The Growing Irrelevance Of Nationalization

Over the past two decades, democratic socialism has been beset by a di­lemma. A significant segment of socialist opinion seems to be deempha-sizing the orthodox concern with socializing all large-scale industry in favor of investigating the use of economic power by governmental authori­ties to achieve comprehensive social controls while preserving the institu­tion of private property.

The reason for this doctrinal shift is twofold. First, and most impor­tant, the economic resurgence of basically capitalistic economies in West­ern Europe has (at least for the time being) disarmed traditional socialist appeals at a time when workers are enjoying rising living standards. Sec­ond, actual nationalization in Britain and France have not, for many rea­sons, yielded the results predicted by their early advocates. Specifically, government-operated industries that incur financial deficits must ultimately be supported by tax revenues. It has thus become an electoral risk for so­cialists to advocate nationalizations that voters may feel will simply raise their own tax obligations.

The alternatives offered by the "revisionist" socialists are related to the concept of the "mixed economy" in which public and private sectors coexist, with the public sector formulating a plan that includes social con­trols over private industry and greater attention to public goods consumed by all. The general approach is one of pragmatic reform, with the public takeover of industry proceeding only in selected instances where other ave­nues of control have been exhausted.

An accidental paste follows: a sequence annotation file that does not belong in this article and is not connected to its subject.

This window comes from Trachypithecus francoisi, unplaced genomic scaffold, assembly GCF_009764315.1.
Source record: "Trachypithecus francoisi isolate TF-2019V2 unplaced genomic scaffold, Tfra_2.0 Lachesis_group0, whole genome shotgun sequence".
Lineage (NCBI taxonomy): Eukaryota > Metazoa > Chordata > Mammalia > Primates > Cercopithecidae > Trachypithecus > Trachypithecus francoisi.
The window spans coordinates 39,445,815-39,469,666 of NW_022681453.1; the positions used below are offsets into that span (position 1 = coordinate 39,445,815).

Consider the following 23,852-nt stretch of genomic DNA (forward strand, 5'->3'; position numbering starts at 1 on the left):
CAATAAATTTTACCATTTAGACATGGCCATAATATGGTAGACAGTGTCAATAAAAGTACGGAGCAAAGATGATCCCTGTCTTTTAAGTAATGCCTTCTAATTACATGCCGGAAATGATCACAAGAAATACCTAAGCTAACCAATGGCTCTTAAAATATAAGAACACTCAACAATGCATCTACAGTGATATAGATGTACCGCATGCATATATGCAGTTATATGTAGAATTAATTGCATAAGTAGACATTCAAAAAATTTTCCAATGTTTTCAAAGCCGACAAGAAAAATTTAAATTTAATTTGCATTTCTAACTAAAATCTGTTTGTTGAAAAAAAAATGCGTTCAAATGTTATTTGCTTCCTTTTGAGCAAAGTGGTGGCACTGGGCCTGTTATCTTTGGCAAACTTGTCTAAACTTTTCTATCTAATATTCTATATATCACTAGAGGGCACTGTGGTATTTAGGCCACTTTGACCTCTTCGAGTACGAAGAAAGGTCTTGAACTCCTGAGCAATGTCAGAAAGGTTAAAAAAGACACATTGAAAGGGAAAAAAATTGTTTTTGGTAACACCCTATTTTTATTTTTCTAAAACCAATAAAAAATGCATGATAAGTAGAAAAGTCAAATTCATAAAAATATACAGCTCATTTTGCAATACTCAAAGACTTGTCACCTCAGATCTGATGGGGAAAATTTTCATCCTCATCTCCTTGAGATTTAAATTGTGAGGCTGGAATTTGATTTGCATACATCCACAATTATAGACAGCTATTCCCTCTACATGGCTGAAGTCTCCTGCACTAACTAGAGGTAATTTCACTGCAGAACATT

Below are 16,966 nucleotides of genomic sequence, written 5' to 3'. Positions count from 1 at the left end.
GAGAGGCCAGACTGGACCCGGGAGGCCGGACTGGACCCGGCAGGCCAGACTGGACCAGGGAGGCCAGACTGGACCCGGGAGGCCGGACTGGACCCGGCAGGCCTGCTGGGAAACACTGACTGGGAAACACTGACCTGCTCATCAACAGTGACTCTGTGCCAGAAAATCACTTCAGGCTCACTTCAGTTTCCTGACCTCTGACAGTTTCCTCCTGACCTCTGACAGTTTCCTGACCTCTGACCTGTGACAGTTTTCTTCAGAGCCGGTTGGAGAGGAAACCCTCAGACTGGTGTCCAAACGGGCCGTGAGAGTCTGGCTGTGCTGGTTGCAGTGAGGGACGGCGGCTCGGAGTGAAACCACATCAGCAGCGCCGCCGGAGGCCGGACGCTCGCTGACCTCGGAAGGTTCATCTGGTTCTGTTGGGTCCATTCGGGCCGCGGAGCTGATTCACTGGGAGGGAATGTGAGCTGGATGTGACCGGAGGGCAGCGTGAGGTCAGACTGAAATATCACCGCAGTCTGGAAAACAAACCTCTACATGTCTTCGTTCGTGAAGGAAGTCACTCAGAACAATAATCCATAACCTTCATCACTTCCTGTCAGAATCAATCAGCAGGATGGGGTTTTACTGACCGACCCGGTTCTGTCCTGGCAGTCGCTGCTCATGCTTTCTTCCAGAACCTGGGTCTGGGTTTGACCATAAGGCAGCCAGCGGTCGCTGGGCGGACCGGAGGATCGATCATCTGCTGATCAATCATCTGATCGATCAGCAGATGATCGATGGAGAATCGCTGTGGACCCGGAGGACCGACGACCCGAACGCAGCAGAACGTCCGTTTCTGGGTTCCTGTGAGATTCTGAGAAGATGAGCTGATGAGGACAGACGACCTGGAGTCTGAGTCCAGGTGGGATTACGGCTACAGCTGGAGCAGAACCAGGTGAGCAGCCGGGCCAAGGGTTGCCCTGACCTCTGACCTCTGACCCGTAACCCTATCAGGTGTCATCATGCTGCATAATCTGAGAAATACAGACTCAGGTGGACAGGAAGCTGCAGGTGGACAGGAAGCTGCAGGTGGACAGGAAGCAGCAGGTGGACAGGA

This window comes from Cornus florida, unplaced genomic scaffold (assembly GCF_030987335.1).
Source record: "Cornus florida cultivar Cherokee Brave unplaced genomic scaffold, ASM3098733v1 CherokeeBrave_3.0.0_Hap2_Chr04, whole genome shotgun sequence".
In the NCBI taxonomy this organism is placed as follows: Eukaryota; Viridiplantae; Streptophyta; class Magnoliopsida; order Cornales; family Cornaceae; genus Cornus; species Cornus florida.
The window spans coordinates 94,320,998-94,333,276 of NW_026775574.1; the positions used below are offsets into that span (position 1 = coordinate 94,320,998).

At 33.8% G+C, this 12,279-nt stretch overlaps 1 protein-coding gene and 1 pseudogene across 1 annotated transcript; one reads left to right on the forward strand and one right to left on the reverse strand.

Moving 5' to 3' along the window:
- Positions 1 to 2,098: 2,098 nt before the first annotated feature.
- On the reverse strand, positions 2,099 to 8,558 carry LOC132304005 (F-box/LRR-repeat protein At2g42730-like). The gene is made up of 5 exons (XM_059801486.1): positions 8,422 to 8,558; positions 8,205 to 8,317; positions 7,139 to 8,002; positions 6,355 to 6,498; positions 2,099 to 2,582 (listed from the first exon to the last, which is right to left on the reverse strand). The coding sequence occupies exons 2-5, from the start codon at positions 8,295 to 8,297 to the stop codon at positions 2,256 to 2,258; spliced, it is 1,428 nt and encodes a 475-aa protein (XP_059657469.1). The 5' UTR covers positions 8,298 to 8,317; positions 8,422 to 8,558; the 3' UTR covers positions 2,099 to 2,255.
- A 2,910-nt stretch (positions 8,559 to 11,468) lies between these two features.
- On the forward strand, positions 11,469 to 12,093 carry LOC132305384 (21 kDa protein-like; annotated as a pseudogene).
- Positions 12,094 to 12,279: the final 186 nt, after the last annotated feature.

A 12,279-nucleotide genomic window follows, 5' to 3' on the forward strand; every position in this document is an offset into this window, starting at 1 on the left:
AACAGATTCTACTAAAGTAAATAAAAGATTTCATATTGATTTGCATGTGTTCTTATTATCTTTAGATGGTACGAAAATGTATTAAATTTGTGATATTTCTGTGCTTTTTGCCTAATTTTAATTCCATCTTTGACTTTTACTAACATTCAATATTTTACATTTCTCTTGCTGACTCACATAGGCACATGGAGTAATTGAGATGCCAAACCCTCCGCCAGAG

Even such modest aims raise major questions about the minimum boundaries of the nationalized sector and the nature of the social con­trols exerted over the private sector. It is far from certain that socialists are prepared to face these issues squarely, but the broader scope of topics included under the socialist agenda indicates that nationalization is only the first among many possible forms of economic planning iif the modern world.

The organization of Part V gives cognizance to these developments that blur the distinctions between the institutional structures appropriate to capitalist and to socialist economic systems. Economic planning can occur in nations located at all points on the ideological compass.